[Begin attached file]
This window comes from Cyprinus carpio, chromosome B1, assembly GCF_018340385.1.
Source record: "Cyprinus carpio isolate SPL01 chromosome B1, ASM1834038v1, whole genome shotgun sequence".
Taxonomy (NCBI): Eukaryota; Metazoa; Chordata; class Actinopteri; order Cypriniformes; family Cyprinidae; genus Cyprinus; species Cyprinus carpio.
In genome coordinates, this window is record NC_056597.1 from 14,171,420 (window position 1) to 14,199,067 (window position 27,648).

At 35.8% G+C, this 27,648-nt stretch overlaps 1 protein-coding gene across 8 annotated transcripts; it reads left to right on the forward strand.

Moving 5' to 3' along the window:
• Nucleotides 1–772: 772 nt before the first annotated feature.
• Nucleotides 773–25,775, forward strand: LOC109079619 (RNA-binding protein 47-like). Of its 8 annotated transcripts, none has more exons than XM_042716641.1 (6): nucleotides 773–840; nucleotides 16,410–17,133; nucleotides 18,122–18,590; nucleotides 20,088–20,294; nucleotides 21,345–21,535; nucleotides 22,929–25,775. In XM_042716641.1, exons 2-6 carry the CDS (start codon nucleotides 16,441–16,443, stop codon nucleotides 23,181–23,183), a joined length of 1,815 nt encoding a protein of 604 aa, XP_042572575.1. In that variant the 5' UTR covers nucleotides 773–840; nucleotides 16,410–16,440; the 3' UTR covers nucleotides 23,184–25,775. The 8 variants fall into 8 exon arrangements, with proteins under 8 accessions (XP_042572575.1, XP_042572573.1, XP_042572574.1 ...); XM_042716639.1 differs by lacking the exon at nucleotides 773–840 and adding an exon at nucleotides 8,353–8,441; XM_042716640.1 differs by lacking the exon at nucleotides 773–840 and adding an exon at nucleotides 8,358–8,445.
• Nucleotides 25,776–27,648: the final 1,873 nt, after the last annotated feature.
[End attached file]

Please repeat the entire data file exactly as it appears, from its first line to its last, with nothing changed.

This window comes from Cyprinus carpio, chromosome B1, assembly GCF_018340385.1.
Source record: "Cyprinus carpio isolate SPL01 chromosome B1, ASM1834038v1, whole genome shotgun sequence".
Taxonomy (NCBI): Eukaryota; Metazoa; Chordata; class Actinopteri; order Cypriniformes; family Cyprinidae; genus Cyprinus; species Cyprinus carpio.
In genome coordinates, this window is record NC_056597.1 from 14,171,420 (window position 1) to 14,199,067 (window position 27,648).

At 35.8% G+C, this 27,648-nt stretch overlaps 1 protein-coding gene across 8 annotated transcripts; it reads left to right on the forward strand.

Moving 5' to 3' along the window:
• Nucleotides 1–772: 772 nt before the first annotated feature.
• Nucleotides 773–25,775, forward strand: LOC109079619 (RNA-binding protein 47-like). Of its 8 annotated transcripts, none has more exons than XM_042716641.1 (6): nucleotides 773–840; nucleotides 16,410–17,133; nucleotides 18,122–18,590; nucleotides 20,088–20,294; nucleotides 21,345–21,535; nucleotides 22,929–25,775. In XM_042716641.1, exons 2-6 carry the CDS (start codon nucleotides 16,441–16,443, stop codon nucleotides 23,181–23,183), a joined length of 1,815 nt encoding a protein of 604 aa, XP_042572575.1. In that variant the 5' UTR covers nucleotides 773–840; nucleotides 16,410–16,440; the 3' UTR covers nucleotides 23,184–25,775. The 8 variants fall into 8 exon arrangements, with proteins under 8 accessions (XP_042572575.1, XP_042572573.1, XP_042572574.1 ...); XM_042716639.1 differs by lacking the exon at nucleotides 773–840 and adding an exon at nucleotides 8,353–8,441; XM_042716640.1 differs by lacking the exon at nucleotides 773–840 and adding an exon at nucleotides 8,358–8,445.
• Nucleotides 25,776–27,648: the final 1,873 nt, after the last annotated feature.